Section 8 Housing Can Be an Affordable Rental Option

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Any number of factors can make housing cost-prohibitive for individuals and families: job loss, age, disability, crushing debt, social disparities and the like. The good news is that there are safety nets to rescue households from losing their housing. Renters can access other expenses through supplemental nutrition benefits, public assistance payments and subsidized medical care, to name a few benefits. Yet there is a federal program, run by the states, that actually cuts into the rental rates directly on behalf of the financially struggling. The Section 8 Housing Choice Voucher program is a form of rental assistance received by over five-million people across the United States. The name refers to the activating section of the Housing and Community Development Act, passed by Congress in 1974.

How Does Section 8 Housing Work?

Money is appropriated for the Section 8 Housing Choice Voucher Program by the U.S. Congress. It's run and directed by the HUD (Department of Housing and Urban Development). In turn, the federal government distributes the funds to regional and local public housing authorities that are located throughout different regions of the country. These agencies receive and evaluate applications by those seeking financial aid for housing. Eligibility is centered on the median income of the county or metro area overseen by the PHA. Those applicants whose total annual revenue is at or below 50 percent of the median are generally suitable candidates for vouchers. Assets, age and health are also considered when deciding on applications. At a minimum, the voucher awarded to successful applicants will pay 30 percent toward rent and utilities. The applicants are responsible for finding a dwelling unit, which must then be approved by the PHA.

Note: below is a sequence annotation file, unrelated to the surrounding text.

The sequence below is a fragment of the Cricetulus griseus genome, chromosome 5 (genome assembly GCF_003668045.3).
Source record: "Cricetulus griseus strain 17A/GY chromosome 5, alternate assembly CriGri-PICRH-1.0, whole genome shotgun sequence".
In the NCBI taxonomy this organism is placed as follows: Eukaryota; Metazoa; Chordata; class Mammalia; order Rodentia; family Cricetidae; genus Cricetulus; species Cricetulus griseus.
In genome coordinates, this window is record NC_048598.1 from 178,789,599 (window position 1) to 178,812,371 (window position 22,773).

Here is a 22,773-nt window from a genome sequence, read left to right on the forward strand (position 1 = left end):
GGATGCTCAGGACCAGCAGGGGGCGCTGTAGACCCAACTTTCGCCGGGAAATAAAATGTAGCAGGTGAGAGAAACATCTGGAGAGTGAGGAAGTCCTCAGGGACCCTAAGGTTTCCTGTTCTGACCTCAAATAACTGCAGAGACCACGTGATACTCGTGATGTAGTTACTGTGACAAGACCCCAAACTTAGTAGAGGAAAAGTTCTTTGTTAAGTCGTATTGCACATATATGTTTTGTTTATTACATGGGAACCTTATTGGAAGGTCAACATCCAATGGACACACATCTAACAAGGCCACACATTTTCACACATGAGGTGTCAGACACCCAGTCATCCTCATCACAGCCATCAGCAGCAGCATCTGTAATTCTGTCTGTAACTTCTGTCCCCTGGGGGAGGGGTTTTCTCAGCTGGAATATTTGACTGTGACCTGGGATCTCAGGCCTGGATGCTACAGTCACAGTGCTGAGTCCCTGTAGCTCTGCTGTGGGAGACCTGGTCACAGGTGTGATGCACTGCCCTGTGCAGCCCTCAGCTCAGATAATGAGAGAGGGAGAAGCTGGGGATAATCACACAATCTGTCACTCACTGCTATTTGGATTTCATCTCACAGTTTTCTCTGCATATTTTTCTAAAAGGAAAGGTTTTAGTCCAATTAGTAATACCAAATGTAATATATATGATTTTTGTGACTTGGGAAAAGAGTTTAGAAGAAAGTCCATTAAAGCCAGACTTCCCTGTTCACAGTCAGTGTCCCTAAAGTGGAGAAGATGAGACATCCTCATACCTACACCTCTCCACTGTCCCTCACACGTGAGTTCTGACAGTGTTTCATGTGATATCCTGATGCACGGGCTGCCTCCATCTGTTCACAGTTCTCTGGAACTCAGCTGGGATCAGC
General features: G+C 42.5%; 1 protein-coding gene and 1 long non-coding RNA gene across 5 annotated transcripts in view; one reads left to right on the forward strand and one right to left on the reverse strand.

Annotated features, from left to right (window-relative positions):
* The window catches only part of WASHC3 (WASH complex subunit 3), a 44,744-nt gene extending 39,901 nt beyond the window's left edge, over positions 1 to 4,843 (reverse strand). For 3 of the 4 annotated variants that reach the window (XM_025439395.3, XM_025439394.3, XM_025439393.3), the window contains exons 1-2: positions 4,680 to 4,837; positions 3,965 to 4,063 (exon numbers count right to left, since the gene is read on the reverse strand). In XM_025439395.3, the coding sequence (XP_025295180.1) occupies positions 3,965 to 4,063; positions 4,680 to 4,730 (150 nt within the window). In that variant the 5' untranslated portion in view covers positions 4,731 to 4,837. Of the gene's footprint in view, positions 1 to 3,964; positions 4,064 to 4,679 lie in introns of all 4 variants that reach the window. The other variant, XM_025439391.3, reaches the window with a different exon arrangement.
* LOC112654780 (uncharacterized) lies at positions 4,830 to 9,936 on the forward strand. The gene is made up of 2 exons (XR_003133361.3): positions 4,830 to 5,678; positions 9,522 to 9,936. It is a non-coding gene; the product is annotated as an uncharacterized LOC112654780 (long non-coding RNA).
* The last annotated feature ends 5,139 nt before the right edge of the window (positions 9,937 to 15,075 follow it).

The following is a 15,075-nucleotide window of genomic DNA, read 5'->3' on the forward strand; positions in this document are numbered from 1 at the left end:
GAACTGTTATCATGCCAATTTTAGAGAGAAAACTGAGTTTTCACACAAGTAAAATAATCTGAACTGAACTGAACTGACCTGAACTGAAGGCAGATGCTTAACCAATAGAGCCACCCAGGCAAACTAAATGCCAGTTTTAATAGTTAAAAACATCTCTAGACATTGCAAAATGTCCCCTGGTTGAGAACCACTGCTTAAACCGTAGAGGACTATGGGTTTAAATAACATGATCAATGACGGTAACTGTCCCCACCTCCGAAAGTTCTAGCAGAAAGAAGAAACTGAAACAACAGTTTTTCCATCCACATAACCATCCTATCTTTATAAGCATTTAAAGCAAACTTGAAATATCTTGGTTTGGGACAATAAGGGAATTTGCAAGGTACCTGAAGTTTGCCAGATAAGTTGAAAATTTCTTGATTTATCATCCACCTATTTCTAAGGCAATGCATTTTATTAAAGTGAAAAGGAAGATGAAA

Consideration for Potential Tenants

Patience is not only a virtue but -- in the case of Section 8 applicants -- it is a must. There is only a finite number of vouchers available at a given time, and a seemingly infinite number of people seeking them. A waitlist is, unfortunately, inevitable. Applicants can hasten things if they execute the following measures:

  • Obtain or maintain a reliable email address.
  • Sign up for any and all alerts regarding availability in the region of interest.
  • Avoid being strict in the desired housing. More waitlists will be available that way.
  • Have a safe and secure mailing address.
  • Reject Section 8 scams; there is no fee to apply for these vouchers.
  • If there is disability or chronic illness in the family, note that on the application. It can sometimes speed up the wait.

Upon receipt of the voucher, participants are advised to observe its parameters with regard to the housing they are allowed: how many bedrooms, the amount of the subsidy, i.e. 30 percent or more. Neither HUD nor the housing authority will cover the security deposit.

Considerations for Potential Landlords

Property owners are not mandated by the federal government to accept Section 8 vouchers from tenants. However, several states and municipalities do make it a rule so landlords should check the statutes and ordinances before refusing a Section 8 applicant. In addition, landlords should not use one screening process for Section 8 applicants and another for everyone else. This can easily open them up to Fair Housing law investigations. For those who are willing to accept such tenants, the property will undergo inspection by a housing official to determine if it meets PHA and HUD criteria.